The Bible speaks a great deal about the topic of prayer. Time and time again we read that Jesus prayed, Peter prayed, Paul prayed and so on. We are given examples of their prayers as we examine God’s word, and the writers of Scripture encourage all believers to pray.
The same carries over into churches today, and even in the culture at large. Thoughts and prayers are offered up in remembrance of those who have passed, or in support of those who have suffered great tragedies. Pastors tell the congregation that they need to be praying and even hold prayer meetings (which have become known as the lonely stepchild of the church) and even preach sermons on how to pray.
However, in all my years as a follower of Christ I cannot recall having heard anyone speak about what prayer actually is. Of course, I’ve heard the trite statement that, “Prayer is simply talking to God,” which is true, but I’ve never heard anyone actually discuss what someone like Paul was actually saying when he talked about praying or prayer.
Today we are going to focus on Paul’s opening statement found in Philippians 1:3-11 where Paul uses two Greek words for prayer as well as a third word that exhibits the content of his prayers.
In Philippians 1:3–11 (NASB95) Paul writes:
3 I thank my God in all my remembrance of you,
4 always offering prayer with joy in my every prayer for you all,
5 in view of your participation in the gospel from the first day until now.
6 For I am confident of this very thing, that He who began a good work in you will perfect it until the day of Christ Jesus.
7 For it is only right for me to feel this way about you all, because I have you in my heart, since both in my imprisonment and in the defense and confirmation of the gospel, you all are partakers of grace with me.
8 For God is my witness, how I long for you all with the affection of Christ Jesus.
9 And this I pray, that your love may abound still more and more in real knowledge and all discernment,
10 so that you may approve the things that are excellent, in order to be sincere and blameless until the day of Christ;
11 having been filled with the fruit of righteousness which comes through Jesus Christ, to the glory and praise of God.
In verse three Paul begins with the phrase (my translation) “I give thanks to my God upon every remembrance of you.” The word translated “I give thanks” means to express gratitude for benefits or blessings and is not exactly equal to the words he uses for prayer. But what we see in that statement is part of the content of Paul’s prayers for the Philippian believers.
If we follow Paul’s example understanding what motivates many of his prayers, we learn that when you and I pray we ought to give thanks, express gratitude to God. Paul gave thanks to God every time he thought of the Philippian church. For whom, or for what do you give thanks to God? Thanksgiving is in itself a form of prayer.
I love the old hymn entitled, “Count Your Blessings.” The first verse and chorus read like this:
When upon life’s billows you are tempest tossed,
When you are discouraged thinking all is lost,
Count your many blessings – name them one by one,
And it will surprise you what the Lord has done.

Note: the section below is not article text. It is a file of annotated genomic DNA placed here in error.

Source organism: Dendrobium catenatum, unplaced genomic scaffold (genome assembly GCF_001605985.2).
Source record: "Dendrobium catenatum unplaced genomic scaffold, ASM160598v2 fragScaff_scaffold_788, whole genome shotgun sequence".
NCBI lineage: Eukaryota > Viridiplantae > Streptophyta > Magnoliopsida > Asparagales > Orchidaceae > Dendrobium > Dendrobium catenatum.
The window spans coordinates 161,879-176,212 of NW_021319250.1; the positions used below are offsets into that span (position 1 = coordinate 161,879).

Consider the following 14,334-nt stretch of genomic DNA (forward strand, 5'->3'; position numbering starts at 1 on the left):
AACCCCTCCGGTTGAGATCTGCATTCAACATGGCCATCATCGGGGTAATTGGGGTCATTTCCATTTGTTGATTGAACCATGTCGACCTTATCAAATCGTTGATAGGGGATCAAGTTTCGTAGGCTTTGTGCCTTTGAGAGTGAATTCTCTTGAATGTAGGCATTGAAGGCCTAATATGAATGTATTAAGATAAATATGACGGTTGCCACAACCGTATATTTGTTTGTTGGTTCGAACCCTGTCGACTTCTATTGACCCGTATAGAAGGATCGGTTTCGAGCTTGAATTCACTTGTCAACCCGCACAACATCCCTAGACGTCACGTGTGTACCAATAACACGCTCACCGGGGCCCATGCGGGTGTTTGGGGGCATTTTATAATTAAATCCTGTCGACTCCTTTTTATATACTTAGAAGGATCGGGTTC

Count your blessings, name them one by one;
Count your blessings, see what God has done.
Count your blessings, name them one by one;
Count your many blessings, see what God has done.
When we take time to actually consider the people that God has placed in our lives and the work that He has done in, through and for us, we should be able to begin to give thanks to God.
So, one aspect of Paul’s prayer, or better said, what motivated Paul to begin praying was his thanks to God for the Philippian believers.
In verse four Paul uses the first of two words that are translated as pray, or prayer. The word he uses here is the Greek δέησις, which is derived from the word meaning “to plead, to beg.” The word itself means “to present an urgent request to meet a need, an asking, entreaty.” (BDAG & MGLNT) Paul’s love for the Philippian believers moved him to call out to God with pleadings on their behalf for God to meet their needs as they were attempting to meet the needs of others.
Again, if we take Paul’s pattern as an example, what it means for you and me is that when we pray, we ought to be pleading on behalf of others, and even for our own needs. How long has it been since you really pleaded with God for someone? Paul says that he did it every time that the Philippians were brought to his memory.
Finally, in verse nine Paul uses another word for prayer, προσεύχομαι. Simply put, Paul says that he speaks to God on their behalf and makes petitions to God on their behalf. And in the verses to follow he gives the content of those petitions. This is not to say that the content of Paul’s prayer is all that we should petition or ask God for when praying for others or our own needs. But making requests of God is always a central focus of the Apostle’s prayers.
This brings us back to the beginning of our conversation. This simply word for prayer means to speak or talk to God as well as to ask God for certain things. So that trite answer that I spoke of earlier does have biblical support. You and I have the privilege of speaking directly to the Creator of all things, the Ruler of the universe.
Do you take advantage of this privilege? We are promised that because we are His children, He will hear us and answer when we pray in accord with His will (Jo 9:31; 1 Jo 3:22).
Paul demonstrates for us what prayer means: giving thanks, urgent pleading, and talking to God making requests of Him for others and ourselves.
Paul also provides an example for us to follow. The only question left to answer at this time is, will we take advantage of this great privilege that we have.
 Johnson Oatman, Jr. and Edwin O. Excell, Count Your Blessings.